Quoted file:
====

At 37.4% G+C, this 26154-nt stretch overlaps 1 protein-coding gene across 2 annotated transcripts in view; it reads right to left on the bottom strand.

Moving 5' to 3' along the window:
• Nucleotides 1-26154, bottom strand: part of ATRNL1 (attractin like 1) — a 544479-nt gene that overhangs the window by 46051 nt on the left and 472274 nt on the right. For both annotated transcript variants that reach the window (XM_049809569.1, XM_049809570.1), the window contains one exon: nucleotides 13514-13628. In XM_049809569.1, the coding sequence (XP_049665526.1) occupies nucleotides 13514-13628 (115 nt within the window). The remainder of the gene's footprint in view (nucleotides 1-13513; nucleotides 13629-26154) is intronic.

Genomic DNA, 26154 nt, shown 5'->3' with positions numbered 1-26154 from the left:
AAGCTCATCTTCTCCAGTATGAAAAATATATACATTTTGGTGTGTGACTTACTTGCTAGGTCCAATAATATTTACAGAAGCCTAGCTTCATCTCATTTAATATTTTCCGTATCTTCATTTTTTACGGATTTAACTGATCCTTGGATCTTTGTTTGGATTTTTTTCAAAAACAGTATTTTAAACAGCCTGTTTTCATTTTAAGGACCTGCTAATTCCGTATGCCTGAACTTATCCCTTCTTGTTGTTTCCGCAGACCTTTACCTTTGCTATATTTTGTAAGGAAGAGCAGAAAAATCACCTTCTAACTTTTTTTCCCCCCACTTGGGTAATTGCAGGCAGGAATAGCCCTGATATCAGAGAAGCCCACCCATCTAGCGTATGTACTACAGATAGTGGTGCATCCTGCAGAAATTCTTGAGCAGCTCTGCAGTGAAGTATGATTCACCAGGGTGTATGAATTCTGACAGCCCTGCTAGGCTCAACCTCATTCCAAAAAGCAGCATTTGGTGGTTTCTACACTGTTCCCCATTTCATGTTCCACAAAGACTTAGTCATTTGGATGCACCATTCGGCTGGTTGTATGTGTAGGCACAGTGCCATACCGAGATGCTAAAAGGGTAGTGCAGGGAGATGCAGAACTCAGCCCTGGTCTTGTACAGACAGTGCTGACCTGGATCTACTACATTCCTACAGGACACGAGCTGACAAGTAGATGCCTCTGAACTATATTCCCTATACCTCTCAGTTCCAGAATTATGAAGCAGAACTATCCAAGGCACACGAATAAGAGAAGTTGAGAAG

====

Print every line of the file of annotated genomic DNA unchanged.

At 37.4% G+C, this 26154-nt stretch overlaps 1 protein-coding gene across 2 annotated transcripts in view; it reads right to left on the bottom strand.

Moving 5' to 3' along the window:
• Nucleotides 1-26154, bottom strand: part of ATRNL1 (attractin like 1) — a 544479-nt gene that overhangs the window by 46051 nt on the left and 472274 nt on the right. For both annotated transcript variants that reach the window (XM_049809569.1, XM_049809570.1), the window contains one exon: nucleotides 13514-13628. In XM_049809569.1, the coding sequence (XP_049665526.1) occupies nucleotides 13514-13628 (115 nt within the window). The remainder of the gene's footprint in view (nucleotides 1-13513; nucleotides 13629-26154) is intronic.

Genomic DNA, 26154 nt, shown 5'->3' with positions numbered 1-26154 from the left:
AAGCTCATCTTCTCCAGTATGAAAAATATATACATTTTGGTGTGTGACTTACTTGCTAGGTCCAATAATATTTACAGAAGCCTAGCTTCATCTCATTTAATATTTTCCGTATCTTCATTTTTTACGGATTTAACTGATCCTTGGATCTTTGTTTGGATTTTTTTCAAAAACAGTATTTTAAACAGCCTGTTTTCATTTTAAGGACCTGCTAATTCCGTATGCCTGAACTTATCCCTTCTTGTTGTTTCCGCAGACCTTTACCTTTGCTATATTTTGTAAGGAAGAGCAGAAAAATCACCTTCTAACTTTTTTTCCCCCCACTTGGGTAATTGCAGGCAGGAATAGCCCTGATATCAGAGAAGCCCACCCATCTAGCGTATGTACTACAGATAGTGGTGCATCCTGCAGAAATTCTTGAGCAGCTCTGCAGTGAAGTATGATTCACCAGGGTGTATGAATTCTGACAGCCCTGCTAGGCTCAACCTCATTCCAAAAAGCAGCATTTGGTGGTTTCTACACTGTTCCCCATTTCATGTTCCACAAAGACTTAGTCATTTGGATGCACCATTCGGCTGGTTGTATGTGTAGGCACAGTGCCATACCGAGATGCTAAAAGGGTAGTGCAGGGAGATGCAGAACTCAGCCCTGGTCTTGTACAGACAGTGCTGACCTGGATCTACTACATTCCTACAGGACACGAGCTGACAAGTAGATGCCTCTGAACTATATTCCCTATACCTCTCAGTTCCAGAATTATGAAGCAGAACTATCCAAGGCACACGAATAAGAGAAGTTGAGAAG